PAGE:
When an undercover investigator posing as a patient asked for more pills, the physician allegedly didn't hesitate. Officials say he gave the patient more -- even when she said she'd been selling the pills to pay rent.
That's just one of the accusations levied by the state Attorney General against Bruce Coplin, a 62-year-old Toms River doctor who has been accused of overprescribing several potent opioid medications, including fentanyl and OxyContin, to his patients, according to a written decision by the New Jersey Board of Medical Examiners.
The state Board of Medical Examiners unanimously ruled last month to strip Coplin -- a doctor in rehabilitation medicine -- of his ability to prescribe control dangerous substances to patients until a future hearing to decide if his license will be suspended or revoked, the decision said.
In its decision on Aug. 23, the state Board of Medical Examiners said Coplin "engaged in a pattern of careless and reckless conduct" in prescribing these medications to eight of his pain management patients between July 13, 2017, and Nov. 20, 2017.
The accusations emerged after a state and federal investigation into Coplin last year involving two undercover patients along with secret videotaped surveillance of office visits, according to the Board of Medical Examiners.
The decision alleged that Coplin "placed his patients in imminent danger by writing prescriptions for opioids" for no medical purpose.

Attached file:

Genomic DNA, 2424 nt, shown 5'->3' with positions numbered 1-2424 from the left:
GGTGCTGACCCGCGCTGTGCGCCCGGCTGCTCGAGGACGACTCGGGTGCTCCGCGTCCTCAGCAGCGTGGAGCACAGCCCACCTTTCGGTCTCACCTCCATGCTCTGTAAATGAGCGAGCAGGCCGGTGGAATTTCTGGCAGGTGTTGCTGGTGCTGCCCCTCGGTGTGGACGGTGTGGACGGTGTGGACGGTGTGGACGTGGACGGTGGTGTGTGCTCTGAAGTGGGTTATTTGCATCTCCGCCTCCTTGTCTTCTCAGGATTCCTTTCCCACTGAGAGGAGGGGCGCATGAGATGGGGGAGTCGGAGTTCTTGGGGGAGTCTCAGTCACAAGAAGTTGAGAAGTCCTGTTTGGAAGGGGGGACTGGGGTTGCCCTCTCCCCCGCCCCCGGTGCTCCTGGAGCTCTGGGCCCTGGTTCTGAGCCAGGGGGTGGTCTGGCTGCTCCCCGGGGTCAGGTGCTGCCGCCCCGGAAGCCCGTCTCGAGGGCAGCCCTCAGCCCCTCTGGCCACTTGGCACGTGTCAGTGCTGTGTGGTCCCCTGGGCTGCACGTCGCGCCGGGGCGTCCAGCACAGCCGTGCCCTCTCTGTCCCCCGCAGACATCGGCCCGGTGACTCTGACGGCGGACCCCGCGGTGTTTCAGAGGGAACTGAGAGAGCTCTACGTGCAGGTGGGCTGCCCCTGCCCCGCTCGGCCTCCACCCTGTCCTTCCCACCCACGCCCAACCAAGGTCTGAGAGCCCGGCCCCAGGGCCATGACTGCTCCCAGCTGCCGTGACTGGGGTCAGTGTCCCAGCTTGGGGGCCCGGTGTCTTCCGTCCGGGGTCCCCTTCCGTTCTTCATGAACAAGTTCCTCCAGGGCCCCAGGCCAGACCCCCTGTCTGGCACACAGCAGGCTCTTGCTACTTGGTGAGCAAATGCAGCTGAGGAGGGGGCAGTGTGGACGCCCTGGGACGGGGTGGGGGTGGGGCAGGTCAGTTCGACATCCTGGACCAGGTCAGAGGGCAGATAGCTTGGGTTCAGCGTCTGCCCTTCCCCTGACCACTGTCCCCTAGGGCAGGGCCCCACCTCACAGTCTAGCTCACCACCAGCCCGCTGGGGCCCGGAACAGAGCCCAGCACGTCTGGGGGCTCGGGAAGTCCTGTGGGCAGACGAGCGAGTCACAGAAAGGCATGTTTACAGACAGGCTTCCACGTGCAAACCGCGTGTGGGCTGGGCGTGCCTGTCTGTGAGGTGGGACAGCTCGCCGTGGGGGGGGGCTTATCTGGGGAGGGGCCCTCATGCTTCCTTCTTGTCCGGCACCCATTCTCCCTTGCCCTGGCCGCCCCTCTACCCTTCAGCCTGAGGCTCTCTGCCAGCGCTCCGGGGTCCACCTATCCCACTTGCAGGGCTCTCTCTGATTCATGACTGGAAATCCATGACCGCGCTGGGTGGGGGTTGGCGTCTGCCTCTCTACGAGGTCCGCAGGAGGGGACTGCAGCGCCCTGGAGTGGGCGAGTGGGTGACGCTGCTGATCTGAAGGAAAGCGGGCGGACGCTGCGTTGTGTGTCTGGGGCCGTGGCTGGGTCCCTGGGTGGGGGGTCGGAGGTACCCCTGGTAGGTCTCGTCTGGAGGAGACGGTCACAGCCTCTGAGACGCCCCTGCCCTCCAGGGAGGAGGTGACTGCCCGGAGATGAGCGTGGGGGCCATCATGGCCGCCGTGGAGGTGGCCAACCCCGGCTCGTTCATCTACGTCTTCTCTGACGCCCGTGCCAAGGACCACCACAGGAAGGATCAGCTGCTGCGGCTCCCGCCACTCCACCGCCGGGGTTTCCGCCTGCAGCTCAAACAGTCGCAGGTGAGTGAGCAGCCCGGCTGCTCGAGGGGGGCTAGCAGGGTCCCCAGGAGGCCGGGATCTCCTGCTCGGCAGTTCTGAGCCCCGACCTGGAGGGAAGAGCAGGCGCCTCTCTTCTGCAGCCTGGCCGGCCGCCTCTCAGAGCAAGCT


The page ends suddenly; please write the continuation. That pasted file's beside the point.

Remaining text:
Coplin's attorney, John Hanamirian, told NJ Advance Media that Coplin "could have definitely been more aware of what was happening in his patient population." However, he said that Coplin had 660 patients at the time and that many of them had come to him with existing prescriptions for their conditions.
"It's not a reflection of the (entire) patient population," he said.
One of the undercovers had repeatedly told Coplin that she had no pain at the time of her follow-up visits, according to the decision. And when she told Coplin during a visit in October 2017 that she had "sold some of her pills for rent money," Coplin allegedly ignored the comment.
During a visit about a month earlier, the other undercover patient allegedly told Coplin that he had to "return some pills that he had previously 'borrowed.'" That comment was also disregarded.
However, according to the written decision, Coplin maintains that "he did not hear either investigator's comment" and claims the statements "were made in 'muffled' tones."